Show Summary Details

Page of

PRINTED FROM OXFORD HANDBOOKS ONLINE ( © Oxford University Press, 2018. All Rights Reserved. Under the terms of the licence agreement, an individual user may print out a PDF of a single chapter of a title in Oxford Handbooks Online for personal use (for details see Privacy Policy and Legal Notice).

date: 01 June 2020

Abstract and Keywords

At the opening of the third century, monetary pluralism prevailed in the Roman world. In the west, the monetary system remained, that put in place by Augustus, and the mint of Rome retained, with temporary exceptions, the monopoly of striking in the three metals, gold, silver, and bronze. A century later, the system was no longer dual: the coinage reform of Diocletian put in place a unified system to the exclusive benefit of the central imperial coinage. The only denominations in currency were those of the Roman system, Latin became the exclusive language of coins, and mints other than the imperial ones were closed. The apparatus of production was reduced and at the same time standardized: a dense network of mints was developed, along the frontiers and near the needs of the army, prefiguring the tetrarchic division of the empire into dioceses. These alterations opened up a new era.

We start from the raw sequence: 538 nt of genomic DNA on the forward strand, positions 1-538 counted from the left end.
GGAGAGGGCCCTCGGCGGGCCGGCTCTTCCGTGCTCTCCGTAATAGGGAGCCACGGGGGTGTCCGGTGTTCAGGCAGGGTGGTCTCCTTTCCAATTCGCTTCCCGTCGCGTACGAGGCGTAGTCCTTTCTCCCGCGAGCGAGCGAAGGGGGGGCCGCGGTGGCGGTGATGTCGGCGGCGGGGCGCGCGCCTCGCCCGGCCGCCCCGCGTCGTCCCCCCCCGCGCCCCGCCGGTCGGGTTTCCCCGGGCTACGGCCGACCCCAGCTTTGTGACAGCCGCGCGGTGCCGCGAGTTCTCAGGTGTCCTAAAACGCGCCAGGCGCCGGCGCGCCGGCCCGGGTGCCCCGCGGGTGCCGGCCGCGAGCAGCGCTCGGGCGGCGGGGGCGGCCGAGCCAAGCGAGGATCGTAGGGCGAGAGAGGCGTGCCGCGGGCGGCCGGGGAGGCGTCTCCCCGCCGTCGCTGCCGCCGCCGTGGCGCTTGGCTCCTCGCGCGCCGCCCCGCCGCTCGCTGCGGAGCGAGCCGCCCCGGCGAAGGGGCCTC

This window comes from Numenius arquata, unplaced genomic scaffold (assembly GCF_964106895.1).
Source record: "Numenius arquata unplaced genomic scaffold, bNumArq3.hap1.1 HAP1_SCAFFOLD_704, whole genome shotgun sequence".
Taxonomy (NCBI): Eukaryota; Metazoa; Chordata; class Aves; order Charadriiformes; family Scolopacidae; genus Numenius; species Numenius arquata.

Keywords: third century, Roman world, coinage, Latin, mints, monetary system

Access to the complete content on Oxford Handbooks Online requires a subscription or purchase. Public users are able to search the site and view the abstracts and keywords for each book and chapter without a subscription.

Please subscribe or login to access full text content.

If you have purchased a print title that contains an access token, please see the token for information about how to register your code.

For questions on access or troubleshooting, please check our FAQs, and if you can''t find the answer there, please contact us.